23 Feb 2021 • Institutions
How do you design one of the US’s most autism-friendly hospitals?
Aiming to set a new precedent for inclusive healthcare design, Perkins+Will and McMillan Pazdan Smith Architecture put neurodiversity high on the agenda at a new MUSC facility.
The World Health Organization estimates that one in 160 children has an autism spectrum disorder (ASD). In some countries, numbers are increasing. According to a 2020 US Centers for Disease Control and Prevention report, the prevalence rate has nearly tripled since 2000, from 0.67 to 1.85 per cent. Researchers at the Johns Hopkins Bloomberg School of Public Health, who contributed to the report, write that it’s not clear ‘how much of this rise is due to better detection or an increase in “true” cases or both’. That said, the ‘why’ is irrelevant. What is significant is that designers factor neurodiversity into their buildings to make them more inclusive.
A new joint facility from the Medical University of South Carolina (MUSC) aims do just that. Designed by Perkins+Will in collaboration with McMillan Pazdan Smith Architecture, the new 58,064-sq-m MUSC Shawn Jenkins Children’s Hospital and Pearl Tourville Women’s Pavilion in Charleston aspires to be one of the country’s most autism-friendly hospitals. The creative team didn’t just assume what design elements would fulfil this goal. Instead, they embarked on a collaborative process that included clinical and administrative leadership, Child Life, the MUSC Patient Family Advisory Council and Youth Council. The team harnessed feedback from parents with ASD children to deliver a full-sensory design response. ‘Truly listening to the challenges of families and caregivers enabled us to collaborate together to solve for the complex needs for both,’ says Carolyn BaRoss, healthcare interiors design director for Perkins+Will. ‘We drew inspiration from their honesty and aspirations.’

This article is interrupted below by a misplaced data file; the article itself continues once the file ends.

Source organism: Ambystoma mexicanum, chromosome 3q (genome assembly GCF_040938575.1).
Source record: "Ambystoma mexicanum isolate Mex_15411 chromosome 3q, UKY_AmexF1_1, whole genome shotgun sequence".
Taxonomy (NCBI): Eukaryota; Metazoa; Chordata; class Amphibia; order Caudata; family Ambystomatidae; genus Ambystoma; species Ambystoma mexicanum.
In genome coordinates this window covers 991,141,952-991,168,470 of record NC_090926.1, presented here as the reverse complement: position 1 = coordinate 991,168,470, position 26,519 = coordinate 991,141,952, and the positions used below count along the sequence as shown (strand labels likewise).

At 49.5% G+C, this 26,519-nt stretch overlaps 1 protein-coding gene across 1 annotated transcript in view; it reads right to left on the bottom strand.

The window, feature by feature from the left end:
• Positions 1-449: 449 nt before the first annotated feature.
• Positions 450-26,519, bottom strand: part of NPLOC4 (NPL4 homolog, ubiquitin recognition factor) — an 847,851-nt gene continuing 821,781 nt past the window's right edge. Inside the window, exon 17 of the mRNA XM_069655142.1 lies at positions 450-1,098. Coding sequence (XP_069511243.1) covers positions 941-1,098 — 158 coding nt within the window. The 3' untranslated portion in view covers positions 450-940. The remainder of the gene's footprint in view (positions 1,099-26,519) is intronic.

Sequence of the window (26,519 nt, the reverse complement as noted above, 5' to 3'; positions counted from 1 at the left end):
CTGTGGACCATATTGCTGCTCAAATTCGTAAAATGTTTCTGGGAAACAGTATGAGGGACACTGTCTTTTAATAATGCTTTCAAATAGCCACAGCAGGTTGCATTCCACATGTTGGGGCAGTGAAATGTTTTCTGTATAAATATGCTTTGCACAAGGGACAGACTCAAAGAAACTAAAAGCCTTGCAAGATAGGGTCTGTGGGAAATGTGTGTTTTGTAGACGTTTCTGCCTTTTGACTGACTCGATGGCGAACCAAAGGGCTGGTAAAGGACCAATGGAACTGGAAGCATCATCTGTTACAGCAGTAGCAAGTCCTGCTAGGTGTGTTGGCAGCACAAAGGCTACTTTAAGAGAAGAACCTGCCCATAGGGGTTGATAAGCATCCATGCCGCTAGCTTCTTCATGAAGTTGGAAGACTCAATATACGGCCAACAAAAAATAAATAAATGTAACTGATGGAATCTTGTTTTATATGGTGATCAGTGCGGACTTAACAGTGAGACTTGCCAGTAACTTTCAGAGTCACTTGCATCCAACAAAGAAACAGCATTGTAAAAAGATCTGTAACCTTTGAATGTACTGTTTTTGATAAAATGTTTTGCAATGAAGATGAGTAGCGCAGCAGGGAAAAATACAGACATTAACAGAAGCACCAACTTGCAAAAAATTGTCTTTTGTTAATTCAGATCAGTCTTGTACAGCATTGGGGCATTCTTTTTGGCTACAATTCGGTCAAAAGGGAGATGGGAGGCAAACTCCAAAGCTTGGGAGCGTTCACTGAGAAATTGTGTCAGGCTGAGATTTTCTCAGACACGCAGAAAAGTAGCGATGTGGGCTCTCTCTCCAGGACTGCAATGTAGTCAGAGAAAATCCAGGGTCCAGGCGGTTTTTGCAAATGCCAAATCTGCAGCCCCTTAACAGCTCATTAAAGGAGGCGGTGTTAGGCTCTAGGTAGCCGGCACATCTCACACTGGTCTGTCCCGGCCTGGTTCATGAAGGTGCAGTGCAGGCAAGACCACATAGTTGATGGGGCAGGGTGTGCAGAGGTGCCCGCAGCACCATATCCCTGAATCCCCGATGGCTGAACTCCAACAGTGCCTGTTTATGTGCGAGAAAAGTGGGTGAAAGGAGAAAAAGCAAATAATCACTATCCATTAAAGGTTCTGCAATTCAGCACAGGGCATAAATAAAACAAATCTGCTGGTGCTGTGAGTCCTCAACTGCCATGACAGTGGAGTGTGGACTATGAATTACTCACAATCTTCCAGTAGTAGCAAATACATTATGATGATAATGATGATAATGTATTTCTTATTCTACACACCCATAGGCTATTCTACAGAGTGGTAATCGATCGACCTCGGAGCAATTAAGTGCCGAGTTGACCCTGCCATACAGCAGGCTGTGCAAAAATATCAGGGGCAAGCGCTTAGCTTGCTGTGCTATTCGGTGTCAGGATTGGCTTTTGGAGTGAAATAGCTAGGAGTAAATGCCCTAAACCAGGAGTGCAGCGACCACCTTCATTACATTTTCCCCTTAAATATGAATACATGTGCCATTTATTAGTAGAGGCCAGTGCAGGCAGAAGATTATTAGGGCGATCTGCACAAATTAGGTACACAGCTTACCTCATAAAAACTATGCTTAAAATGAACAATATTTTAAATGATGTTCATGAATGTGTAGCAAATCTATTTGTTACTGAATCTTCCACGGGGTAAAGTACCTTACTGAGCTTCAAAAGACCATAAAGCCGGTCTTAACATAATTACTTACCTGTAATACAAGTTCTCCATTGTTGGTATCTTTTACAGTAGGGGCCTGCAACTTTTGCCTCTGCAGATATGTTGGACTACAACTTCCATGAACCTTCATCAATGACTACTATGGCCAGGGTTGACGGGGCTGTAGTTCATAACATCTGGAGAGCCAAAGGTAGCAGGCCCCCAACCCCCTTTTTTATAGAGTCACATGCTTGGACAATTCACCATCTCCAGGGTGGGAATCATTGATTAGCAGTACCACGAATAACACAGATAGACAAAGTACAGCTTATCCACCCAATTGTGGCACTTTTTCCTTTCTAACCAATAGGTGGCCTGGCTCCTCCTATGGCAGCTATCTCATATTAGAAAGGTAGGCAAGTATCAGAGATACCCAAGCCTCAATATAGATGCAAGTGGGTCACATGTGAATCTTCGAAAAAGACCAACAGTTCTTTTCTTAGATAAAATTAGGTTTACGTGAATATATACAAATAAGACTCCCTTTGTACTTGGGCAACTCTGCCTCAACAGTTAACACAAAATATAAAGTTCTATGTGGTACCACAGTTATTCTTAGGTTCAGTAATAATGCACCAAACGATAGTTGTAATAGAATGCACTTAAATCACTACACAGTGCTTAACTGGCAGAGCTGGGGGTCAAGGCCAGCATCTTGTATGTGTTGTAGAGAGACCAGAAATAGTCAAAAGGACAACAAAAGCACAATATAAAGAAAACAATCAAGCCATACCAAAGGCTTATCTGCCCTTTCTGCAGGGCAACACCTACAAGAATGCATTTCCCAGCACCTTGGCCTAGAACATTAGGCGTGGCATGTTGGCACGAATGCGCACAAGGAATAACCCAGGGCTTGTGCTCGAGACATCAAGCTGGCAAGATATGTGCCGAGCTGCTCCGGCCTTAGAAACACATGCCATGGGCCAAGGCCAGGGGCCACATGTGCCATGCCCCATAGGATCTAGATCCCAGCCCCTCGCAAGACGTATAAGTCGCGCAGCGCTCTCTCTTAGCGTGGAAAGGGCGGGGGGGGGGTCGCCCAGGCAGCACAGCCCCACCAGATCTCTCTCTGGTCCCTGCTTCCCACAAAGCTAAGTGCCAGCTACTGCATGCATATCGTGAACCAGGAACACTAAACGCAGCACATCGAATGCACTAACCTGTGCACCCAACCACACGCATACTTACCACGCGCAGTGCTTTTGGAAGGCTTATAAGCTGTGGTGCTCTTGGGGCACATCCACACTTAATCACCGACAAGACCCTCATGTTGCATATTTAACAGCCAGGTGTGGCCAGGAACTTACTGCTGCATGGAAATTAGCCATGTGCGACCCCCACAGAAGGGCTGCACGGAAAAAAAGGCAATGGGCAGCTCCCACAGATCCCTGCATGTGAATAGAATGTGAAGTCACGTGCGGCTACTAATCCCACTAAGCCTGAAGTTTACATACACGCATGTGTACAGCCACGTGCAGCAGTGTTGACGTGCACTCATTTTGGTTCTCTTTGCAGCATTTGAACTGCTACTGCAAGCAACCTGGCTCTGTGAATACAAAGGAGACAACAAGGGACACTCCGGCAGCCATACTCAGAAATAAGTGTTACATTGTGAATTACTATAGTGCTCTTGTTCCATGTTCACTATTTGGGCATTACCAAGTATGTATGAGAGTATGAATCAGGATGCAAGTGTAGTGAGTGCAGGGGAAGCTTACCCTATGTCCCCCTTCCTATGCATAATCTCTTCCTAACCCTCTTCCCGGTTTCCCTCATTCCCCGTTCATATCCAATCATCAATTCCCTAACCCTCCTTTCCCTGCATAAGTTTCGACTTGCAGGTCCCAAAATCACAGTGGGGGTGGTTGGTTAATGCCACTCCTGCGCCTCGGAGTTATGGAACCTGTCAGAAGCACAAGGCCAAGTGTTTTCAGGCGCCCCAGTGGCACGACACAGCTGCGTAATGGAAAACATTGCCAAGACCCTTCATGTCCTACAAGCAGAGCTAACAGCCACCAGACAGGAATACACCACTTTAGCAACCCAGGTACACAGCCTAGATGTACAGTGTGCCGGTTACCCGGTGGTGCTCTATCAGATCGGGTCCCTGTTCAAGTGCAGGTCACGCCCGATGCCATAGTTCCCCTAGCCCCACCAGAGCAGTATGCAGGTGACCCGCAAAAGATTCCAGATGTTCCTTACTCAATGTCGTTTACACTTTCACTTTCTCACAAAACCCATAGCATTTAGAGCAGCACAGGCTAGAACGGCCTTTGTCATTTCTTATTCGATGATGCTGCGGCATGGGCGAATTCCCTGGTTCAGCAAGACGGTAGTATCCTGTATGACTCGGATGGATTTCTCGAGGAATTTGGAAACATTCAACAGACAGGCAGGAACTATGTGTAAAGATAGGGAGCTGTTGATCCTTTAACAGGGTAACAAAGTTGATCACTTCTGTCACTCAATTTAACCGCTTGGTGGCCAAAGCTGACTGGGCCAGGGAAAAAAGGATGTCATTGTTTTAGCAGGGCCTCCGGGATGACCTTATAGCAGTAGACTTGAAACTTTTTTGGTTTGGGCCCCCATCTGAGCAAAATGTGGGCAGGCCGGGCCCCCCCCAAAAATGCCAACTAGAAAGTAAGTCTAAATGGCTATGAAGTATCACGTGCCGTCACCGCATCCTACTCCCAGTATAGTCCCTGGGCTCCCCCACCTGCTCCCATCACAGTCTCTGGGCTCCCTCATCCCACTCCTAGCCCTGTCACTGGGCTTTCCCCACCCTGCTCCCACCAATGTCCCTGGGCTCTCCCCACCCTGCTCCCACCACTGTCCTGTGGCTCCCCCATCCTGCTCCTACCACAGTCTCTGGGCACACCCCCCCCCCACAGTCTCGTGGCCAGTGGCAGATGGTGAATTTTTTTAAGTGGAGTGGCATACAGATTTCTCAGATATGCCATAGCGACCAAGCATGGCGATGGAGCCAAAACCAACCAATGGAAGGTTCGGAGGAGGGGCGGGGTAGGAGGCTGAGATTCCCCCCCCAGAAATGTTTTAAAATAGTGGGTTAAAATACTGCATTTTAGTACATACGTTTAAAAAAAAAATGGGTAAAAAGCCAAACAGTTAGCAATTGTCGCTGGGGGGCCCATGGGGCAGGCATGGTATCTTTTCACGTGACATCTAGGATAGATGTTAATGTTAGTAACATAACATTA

The team went a step further than simply creating a calming environment – they assessed and removed potential triggers that could result in an overwhelming space. The result is a highly curated interior that’s free of visual clutter. By favouring human-scale design gestures over monumental ones and carefully plotting the spatial routing, they could help visitors feel at ease. Each level features a distinct colour and specific graphics, for instance, to enhance visitors’ sense of place and assist wayfinding. Patients also have access to lighting controls to adjust their space as needed. The design of the hospital rooms is homely rather than clinical, with textures and tones derived from Charleston’s beach houses. By incorporating writable surfaces into the rooms, the designers also encourage children to decorate their own spaces.
Other sensory considerations include the removal of automatic flushers and hand dryers from the bathrooms. And, together with MUSC’s Child Life programme, which encourages emotional wellbeing in healthcare through the use of play, education and support, the design team created a sensory room for ASD patients.
Biophilia also plays an important role in the project. The lobby and waiting areas are inspired by courtyard gardens with arched openings and hedges, while a roof garden-slash-play area provides a real outdoor spot for respite. Throughout, the interior and exterior are strategically connected to allow access to fresh air and daylight – as much for the patients as for the caregivers.